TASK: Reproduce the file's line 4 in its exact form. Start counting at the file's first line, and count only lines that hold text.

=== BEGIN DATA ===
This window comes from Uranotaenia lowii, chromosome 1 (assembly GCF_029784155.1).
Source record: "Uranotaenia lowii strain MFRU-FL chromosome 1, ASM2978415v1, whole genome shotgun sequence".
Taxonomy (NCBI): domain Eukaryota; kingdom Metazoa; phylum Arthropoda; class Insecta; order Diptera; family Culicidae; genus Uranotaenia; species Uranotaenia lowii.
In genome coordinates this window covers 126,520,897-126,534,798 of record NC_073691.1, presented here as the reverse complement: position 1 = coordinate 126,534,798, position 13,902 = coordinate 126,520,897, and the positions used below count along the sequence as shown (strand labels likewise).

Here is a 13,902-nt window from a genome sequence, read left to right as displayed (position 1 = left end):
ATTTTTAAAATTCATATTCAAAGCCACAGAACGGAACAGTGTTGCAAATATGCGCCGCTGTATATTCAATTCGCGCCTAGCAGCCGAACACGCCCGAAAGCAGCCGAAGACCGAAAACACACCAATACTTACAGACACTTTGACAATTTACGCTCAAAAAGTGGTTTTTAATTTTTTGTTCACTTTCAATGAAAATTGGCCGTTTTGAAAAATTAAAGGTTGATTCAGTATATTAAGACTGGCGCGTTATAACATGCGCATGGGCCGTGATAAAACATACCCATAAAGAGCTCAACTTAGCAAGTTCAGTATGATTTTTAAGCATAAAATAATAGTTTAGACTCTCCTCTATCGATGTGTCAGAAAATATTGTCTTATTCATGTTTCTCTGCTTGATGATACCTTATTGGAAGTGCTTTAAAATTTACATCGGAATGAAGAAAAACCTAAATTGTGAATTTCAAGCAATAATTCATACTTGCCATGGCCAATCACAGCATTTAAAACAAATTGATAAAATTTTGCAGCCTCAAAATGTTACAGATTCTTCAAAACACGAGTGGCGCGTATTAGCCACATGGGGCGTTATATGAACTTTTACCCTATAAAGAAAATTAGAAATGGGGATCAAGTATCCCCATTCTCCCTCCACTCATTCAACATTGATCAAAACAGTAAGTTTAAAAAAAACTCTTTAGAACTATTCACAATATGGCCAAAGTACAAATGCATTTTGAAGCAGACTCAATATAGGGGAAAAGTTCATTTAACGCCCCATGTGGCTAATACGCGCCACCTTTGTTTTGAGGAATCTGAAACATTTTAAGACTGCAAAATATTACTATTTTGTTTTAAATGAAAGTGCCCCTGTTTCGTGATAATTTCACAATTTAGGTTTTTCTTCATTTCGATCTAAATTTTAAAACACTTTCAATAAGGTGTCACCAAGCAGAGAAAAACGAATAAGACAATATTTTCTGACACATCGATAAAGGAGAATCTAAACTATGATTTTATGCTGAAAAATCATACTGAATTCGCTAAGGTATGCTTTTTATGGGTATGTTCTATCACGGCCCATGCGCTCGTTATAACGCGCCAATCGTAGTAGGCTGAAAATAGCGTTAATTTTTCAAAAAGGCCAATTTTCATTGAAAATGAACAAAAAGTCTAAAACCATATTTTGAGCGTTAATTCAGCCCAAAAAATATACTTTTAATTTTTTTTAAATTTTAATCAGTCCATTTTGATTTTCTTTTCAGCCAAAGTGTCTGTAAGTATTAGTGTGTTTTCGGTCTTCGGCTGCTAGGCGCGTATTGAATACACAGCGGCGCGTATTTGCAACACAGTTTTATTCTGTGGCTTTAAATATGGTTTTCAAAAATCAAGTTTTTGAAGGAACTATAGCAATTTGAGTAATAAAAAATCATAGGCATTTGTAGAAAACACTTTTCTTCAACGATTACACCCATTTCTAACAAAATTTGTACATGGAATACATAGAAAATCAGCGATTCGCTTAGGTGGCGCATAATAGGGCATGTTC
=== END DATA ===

In genome coordinates this window covers 126,520,897-126,534,798 of record NC_073691.1, presented here as the reverse complement: position 1 = coordinate 126,534,798, position 13,902 = coordinate 126,520,897, and the positions used below count along the sequence as shown (strand labels likewise).